It’s in the water: Scientists patent fish disease vaccine

December 9, 2010 By Sue McMurray

Tainted water is one of the most deadly conduits for disease known to man – and fish.

Bacterial coldwater disease (CWD), caused by the bacterium Flavobacterium psychrophilum, is a lethal infection that causes significant losses of hatchery-reared salmonids worldwide. The disease is regarded as the No. 1 problem for Idaho’s trout industry, resulting in $9-10 million annual losses and up to a 30 percent reduction in yield.

University of Idaho fisheries scientist Ken Cain; Benjamin R. LaFrentz, research molecular biologist, U.S. Department of Agriculture-Agricultural Research Service; and Scott LaPatra, director of research and farm services at Clear Springs Foods, Inc. Buhl; collaboratively developed a CWD vaccine that was recently patented by the University of Idaho.

"Cain's innovative, collaborative research promises millions in savings for Idaho's commercial trout industry – the third largest animal food industry in the state and the nation's largest producer," said Duane Nellis, University of Idaho president. "Solutions like this are in keeping with our mission as a 21st century land-grant institution with global impact."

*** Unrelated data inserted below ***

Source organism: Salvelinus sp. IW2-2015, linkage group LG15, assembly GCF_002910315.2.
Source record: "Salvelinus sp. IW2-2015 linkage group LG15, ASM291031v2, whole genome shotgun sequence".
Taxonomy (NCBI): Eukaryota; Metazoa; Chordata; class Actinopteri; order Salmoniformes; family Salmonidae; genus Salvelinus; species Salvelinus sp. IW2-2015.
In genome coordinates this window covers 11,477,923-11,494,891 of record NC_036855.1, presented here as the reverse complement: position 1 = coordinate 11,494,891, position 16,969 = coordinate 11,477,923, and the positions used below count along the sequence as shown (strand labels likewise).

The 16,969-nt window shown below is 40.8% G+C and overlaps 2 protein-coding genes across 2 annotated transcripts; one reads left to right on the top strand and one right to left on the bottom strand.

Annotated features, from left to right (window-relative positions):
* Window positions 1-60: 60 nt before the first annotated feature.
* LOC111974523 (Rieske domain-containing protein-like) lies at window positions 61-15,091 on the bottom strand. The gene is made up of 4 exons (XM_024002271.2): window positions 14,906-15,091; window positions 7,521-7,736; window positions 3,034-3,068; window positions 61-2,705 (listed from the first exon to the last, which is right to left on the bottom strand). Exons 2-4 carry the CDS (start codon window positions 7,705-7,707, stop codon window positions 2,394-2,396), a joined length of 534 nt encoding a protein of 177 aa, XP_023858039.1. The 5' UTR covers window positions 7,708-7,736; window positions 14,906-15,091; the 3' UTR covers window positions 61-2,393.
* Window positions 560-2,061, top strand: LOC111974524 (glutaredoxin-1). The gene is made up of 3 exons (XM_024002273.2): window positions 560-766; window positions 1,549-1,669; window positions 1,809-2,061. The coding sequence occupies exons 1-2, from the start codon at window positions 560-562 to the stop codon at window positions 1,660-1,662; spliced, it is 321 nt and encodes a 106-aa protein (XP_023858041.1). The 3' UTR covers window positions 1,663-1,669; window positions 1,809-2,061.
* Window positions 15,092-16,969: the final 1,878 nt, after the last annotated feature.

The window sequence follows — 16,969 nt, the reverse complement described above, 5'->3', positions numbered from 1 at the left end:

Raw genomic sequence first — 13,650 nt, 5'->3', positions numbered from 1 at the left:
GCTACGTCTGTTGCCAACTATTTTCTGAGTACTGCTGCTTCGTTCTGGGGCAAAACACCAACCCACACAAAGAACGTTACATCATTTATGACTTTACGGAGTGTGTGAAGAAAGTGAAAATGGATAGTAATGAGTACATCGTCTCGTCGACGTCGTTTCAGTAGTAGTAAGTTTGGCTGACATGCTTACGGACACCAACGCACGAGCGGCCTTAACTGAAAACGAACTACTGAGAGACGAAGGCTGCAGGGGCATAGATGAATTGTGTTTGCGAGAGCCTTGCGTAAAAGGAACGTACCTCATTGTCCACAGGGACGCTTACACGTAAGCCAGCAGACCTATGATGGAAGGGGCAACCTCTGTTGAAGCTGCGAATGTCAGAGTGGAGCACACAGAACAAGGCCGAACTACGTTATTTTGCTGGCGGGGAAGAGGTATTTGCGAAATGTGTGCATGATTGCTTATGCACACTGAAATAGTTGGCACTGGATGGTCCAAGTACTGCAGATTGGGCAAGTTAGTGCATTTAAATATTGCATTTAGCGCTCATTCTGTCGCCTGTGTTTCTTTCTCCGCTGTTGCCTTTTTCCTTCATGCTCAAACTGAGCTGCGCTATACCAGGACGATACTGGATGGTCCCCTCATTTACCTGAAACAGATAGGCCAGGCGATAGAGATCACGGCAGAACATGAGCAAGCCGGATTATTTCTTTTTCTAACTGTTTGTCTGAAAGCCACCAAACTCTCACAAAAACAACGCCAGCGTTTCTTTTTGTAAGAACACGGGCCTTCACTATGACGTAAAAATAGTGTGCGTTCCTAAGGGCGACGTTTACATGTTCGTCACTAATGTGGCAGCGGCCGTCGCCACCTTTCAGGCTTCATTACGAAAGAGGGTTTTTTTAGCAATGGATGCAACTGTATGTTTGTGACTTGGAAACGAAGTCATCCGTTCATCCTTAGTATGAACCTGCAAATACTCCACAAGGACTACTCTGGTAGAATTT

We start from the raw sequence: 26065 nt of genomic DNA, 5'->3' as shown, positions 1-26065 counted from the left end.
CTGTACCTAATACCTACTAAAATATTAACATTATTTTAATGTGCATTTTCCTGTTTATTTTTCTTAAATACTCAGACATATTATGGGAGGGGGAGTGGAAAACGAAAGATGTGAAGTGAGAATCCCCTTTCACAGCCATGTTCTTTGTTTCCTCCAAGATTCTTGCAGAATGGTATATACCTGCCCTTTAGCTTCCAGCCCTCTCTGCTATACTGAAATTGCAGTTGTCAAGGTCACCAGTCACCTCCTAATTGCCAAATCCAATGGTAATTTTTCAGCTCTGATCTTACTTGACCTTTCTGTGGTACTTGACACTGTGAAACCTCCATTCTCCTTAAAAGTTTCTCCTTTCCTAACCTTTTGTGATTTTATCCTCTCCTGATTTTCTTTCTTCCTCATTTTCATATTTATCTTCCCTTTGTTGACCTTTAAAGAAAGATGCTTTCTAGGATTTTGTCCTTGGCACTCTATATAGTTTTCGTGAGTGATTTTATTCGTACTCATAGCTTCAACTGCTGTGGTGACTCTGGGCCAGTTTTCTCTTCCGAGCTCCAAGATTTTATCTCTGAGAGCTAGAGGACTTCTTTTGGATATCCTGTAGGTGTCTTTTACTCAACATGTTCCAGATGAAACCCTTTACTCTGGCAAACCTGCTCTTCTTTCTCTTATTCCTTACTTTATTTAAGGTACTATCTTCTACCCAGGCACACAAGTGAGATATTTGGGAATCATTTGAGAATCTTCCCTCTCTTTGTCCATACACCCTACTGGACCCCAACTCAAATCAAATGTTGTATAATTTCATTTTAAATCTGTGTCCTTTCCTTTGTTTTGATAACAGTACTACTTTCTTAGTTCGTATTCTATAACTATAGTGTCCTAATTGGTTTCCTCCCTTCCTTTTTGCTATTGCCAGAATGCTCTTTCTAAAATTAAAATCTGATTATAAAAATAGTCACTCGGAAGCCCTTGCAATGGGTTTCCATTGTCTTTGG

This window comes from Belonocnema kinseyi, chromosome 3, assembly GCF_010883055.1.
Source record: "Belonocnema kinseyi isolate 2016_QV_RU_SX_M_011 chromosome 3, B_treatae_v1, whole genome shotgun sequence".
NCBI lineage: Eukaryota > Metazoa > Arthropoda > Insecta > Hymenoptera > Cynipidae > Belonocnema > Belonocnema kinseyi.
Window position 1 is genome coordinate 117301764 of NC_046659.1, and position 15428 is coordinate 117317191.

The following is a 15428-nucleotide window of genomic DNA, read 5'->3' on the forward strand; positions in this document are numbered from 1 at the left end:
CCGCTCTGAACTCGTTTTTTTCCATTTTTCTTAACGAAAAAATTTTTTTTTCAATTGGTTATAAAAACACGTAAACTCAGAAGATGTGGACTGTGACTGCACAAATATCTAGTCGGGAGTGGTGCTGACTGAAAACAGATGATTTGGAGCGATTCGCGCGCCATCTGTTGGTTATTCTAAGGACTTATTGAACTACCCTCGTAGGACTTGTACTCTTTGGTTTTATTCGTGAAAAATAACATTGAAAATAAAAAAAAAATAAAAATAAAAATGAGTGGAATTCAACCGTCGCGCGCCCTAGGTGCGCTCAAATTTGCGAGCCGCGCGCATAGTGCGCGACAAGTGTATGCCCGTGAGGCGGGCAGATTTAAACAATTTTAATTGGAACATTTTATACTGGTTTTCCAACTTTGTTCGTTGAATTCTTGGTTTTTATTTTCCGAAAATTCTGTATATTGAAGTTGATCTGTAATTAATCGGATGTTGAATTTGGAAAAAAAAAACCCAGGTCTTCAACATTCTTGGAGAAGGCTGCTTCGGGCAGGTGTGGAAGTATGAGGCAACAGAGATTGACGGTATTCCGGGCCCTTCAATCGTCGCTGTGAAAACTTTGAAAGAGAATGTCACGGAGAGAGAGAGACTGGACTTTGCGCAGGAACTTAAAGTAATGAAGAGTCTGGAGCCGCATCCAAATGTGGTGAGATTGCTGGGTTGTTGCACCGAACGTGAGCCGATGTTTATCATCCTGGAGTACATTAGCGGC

CWD also is problematic at hatcheries rearing fish for sport or restoration, and although present in the wild, stress in the hatchery environment may induce disease outbreaks.

“Practical delivery of a vaccine in aquaculture is extremely important,” said Cain. “This is the first time we have been able to show that immersing into an experimental CWD vaccine will provide disease protection.”

Cain explains that while most vaccines work using killed bacteria, CWD only responds to live bacteria. He and his colleagues developed a strain of the live Flavobacterium psychrophilum bacterium, which works as an injection or as an immersion vaccine.

This product currently is being tested in field trials at northwest hatcheries. If the field trials prove successful, the company Aquatic Life Sciences will have first option to license the patent from the university and commercialize the for sale to both public and private aquaculture operations.

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